Chart note to Dr. Geisler.

July 09, 1997

PROBLEM: Depression. DATA: Faith in with Kip. He missed two days of Prozac while camping with friends but is generally taking it as prescribed. She reports he is less irritable and generally in a better mood with no temper outbursts. His energy remains low but he is sleeping well and his appetite is normal. He is getting long well with his parents and his father continues to make efforts to spend time with him. ASSESSMENT: Kip appears less depressed and is generally doing well. PLAN: See in three weeks.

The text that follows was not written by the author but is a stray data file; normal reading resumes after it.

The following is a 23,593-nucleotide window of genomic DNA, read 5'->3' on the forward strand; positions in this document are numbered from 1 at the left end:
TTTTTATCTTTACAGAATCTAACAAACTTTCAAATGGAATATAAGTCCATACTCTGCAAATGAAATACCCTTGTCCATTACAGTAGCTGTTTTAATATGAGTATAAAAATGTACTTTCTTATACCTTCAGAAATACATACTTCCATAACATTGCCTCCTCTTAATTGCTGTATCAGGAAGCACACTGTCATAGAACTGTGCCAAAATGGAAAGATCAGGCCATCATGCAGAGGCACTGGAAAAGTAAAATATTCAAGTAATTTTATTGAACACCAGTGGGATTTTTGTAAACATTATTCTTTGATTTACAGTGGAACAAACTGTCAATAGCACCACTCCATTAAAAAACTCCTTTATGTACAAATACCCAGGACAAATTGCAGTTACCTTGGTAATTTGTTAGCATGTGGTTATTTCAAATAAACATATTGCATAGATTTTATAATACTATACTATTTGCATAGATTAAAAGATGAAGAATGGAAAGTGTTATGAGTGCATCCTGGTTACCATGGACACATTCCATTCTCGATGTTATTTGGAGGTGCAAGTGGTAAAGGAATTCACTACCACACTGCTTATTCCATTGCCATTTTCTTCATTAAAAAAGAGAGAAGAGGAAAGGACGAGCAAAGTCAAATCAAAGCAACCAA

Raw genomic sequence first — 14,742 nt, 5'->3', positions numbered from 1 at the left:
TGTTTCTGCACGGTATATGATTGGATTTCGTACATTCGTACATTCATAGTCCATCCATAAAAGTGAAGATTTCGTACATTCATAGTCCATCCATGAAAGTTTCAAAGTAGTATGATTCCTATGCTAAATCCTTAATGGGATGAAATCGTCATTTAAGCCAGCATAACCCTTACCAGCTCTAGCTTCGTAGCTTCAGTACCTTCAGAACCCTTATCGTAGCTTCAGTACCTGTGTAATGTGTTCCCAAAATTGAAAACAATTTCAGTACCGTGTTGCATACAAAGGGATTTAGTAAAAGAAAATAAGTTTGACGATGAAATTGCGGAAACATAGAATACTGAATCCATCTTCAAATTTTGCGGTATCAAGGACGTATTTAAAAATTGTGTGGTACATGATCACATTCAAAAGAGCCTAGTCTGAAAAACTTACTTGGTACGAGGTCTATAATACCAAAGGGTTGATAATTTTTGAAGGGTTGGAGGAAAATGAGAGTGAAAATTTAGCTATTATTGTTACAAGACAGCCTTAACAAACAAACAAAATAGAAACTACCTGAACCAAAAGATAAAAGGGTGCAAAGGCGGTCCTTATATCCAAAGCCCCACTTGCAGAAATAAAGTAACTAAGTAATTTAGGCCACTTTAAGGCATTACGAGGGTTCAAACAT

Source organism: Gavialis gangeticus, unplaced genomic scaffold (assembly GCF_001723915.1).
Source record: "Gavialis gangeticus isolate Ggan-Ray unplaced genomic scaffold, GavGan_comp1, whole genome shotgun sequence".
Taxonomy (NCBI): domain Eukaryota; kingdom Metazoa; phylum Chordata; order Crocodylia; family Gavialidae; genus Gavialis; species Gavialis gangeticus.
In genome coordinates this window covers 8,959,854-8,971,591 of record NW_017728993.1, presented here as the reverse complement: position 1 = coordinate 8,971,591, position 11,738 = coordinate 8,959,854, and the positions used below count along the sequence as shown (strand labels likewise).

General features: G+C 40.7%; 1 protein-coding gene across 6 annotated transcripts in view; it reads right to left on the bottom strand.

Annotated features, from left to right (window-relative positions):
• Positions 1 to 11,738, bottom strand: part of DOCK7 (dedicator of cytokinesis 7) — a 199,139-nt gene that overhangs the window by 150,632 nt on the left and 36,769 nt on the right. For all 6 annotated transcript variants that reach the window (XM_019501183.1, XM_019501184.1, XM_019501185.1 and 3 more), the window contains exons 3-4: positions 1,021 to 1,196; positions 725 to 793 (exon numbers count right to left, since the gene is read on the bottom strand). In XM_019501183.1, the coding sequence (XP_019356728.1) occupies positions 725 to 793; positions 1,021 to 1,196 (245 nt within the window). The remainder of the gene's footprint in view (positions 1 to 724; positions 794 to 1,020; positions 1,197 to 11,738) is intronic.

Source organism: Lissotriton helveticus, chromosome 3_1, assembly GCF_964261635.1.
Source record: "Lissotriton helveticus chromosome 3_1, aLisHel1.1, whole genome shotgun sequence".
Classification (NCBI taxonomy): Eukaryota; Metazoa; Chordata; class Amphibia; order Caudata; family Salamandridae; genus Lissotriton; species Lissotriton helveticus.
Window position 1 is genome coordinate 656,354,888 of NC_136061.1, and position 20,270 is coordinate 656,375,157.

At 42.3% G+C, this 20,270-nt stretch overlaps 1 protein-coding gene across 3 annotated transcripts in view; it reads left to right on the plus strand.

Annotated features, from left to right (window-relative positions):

Chart note to Dr. Geisler.

J.L. Hicks, Ph.D.

July 30, 1997

PROBLEM: Depression.

DATA: Kip continues to do well. He is taking Prozac 20 mg. A.M. daily with no side-effects. He does not appear depressed and denies depression symptoms. His mother reports his moods have generally been quite good. He recently returned from a family reunion in San Diego and was very well behaved and seemed to have a good time.

ASSESSMENT: Kip continues to function well with no evidence of depression.

PLAN: Kip, his mother and I agree he is doing well enough to discontinue treatment. The family will call prn for consults.

J.L. Hicks, Ph.D.